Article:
But (there’s always a but), those same Oregonians typically shrug their shoulders at the issues and challenges facing our industry. It’s not because they are mean spirited or even ignorant. They truly do trust you to feed their family. It has much more to do with the fact that they are so consumed with their busy lives that they don’t take the time to know what’s going on outside of their small community. They don’t care about the things that impact your ability to produce their food and fiber.

What they do learn comes from sound bites and social media. And, guess who has the funding resources and the loudest megaphone to dictate that message in Oregon? It’s definitely not the natural resources community. That leads to poor legislation and a constituency that thinks good things are happening because “it feels like the right thing to do.”

Research conducted by Oregon Aglink is very clear. The general public trusts the farmer more than anybody in the food chain. If I’m out telling your story by myself, you might as well hire a used car salesman to do my job. My credibility with the general public isn’t much better. Why? Because it’s perceived that I’m a hired gun only out for a paycheck. That’s not true, but perception is reality.

The good news is that Oregon Aglink is focused on making you the face of Oregon agriculture. Throughout 2016 we’ll be running a series of television commercials in Portland, Eugene and Medford. The entire focus of the “I am Oregon Agriculture” campaign will be about making a connection with Oregonians that local agriculture is made up of 98 percent family farms. With farm families telling that story.

The Adopt a Farmer Program, now in 47 schools and reaching almost 5,000 middle school students throughout Oregon, was specifically designed with the idea of connecting those students with one particular farmer throughout the school year. An emphasis of the program is putting a focus on the people and families who make up the farm.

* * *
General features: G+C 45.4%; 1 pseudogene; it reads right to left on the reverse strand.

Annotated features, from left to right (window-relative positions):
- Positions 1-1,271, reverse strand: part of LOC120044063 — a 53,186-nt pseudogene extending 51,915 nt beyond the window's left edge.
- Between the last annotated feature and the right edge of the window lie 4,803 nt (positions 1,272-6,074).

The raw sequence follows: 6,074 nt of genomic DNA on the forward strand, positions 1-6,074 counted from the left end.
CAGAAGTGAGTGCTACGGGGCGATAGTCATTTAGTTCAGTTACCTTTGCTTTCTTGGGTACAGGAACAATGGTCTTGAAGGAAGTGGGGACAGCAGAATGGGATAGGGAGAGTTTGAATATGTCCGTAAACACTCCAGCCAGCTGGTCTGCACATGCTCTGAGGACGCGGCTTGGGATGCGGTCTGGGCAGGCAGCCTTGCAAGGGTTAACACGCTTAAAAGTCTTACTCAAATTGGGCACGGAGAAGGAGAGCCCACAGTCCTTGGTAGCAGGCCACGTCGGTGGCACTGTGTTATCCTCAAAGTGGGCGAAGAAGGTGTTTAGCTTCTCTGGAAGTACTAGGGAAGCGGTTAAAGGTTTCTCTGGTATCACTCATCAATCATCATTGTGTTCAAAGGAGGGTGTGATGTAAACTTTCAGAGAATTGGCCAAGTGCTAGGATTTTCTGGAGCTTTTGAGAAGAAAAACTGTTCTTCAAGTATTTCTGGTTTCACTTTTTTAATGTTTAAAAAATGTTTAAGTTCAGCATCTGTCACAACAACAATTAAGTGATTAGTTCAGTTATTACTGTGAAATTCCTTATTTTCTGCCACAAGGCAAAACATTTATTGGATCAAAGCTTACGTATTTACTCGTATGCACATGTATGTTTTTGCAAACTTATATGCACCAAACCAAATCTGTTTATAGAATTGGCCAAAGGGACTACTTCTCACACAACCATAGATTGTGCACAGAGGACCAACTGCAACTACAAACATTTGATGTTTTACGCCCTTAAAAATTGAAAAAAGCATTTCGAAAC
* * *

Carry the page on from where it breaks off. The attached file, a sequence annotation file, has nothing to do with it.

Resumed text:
Will these programs have instant impact? Probably not. We’ve got to play the long game, but to do that we need all of you to become more proactive. Get involved. Tell your story through us, or through one of the other great organizations that represents you. We have to make you the face of our industry before the family farm becomes extinct.

Fourth Generation Farm Girl

By Mitch Lies

Lori & BrotherAs U.S. citizens drift further from the farm, efforts to educate urban residents about the economic, environmental and social benefits of agriculture become more valuable. That is the sentiment of Lori Pavlicek, the new president of Oregon Aglink and self-described “fourth-generation farm girl from Mount Angel.”

As president, Pavlicek said she hopes to continue growing the organization’s signature programs, including Adopt a Farmer and the Road Crop Signs, in an effort to keep with Oregon Aglink’s aim to educate urban Oregonians about agriculture.

She singled out the Adopt a Farmer program as particularly important.

“Bringing farms to urban kids who don’t have any idea of what farming is about is an integral part of our organization, and extremely important,” Pavlicek said.

The Road Crop Signs program she said also is invaluable in keeping agriculture in front of urban residents.

“It makes people look out and realize, ‘Oh, we’re in an ag area. I wonder what they grow here,’” she said. “It helps get people thinking about agriculture and where it is being done.”

Pavlicek also singled out Denim & Diamonds as a key event she plans to focus on during her tenure, both because of its fund-raising capacity and because it serves as an opportunity to recognize individuals and organizations that have excelled in advocating agriculture to Oregonians. The 2016 awards dinner and auction is scheduled Friday, November 18 at the Oregon Convention Center.

Pavlicek comes by her advocacy for agriculture naturally. The mother of two grew up working the family’s farm, 4B Farms, Inc., and continues to do so today, serving as office manager. She co-owns the farm with her brother, Jeff Butsch, and parents, Jim and Donna Butsch. (Pavlicek’s husband, Derek, is from an agricultural community, but works for Daimler Trucks North America.)

Pavlicek holds a bachelor’s of science degree in business from George Fox College in Newberg, and she has experience in helping start and manage a yogurt store in Tualatin. She came back to the farm in 1988 when the former office manager left the position.

The diverse farm raises hops, garlic, grass seed, filberts, squash for seed, beans and corn, among other crops.

Pavlicek’s commitment to community goes beyond her advocacy for agriculture. She also is president of the Mount Angel Community Foundation and is secretary of the Providence-Benedictine Nursing Center Board.

Pavlicek also served eighteen years on the Mount Angel Oktoberfest Board of Directors, before taking over as president of the foundation in 2010.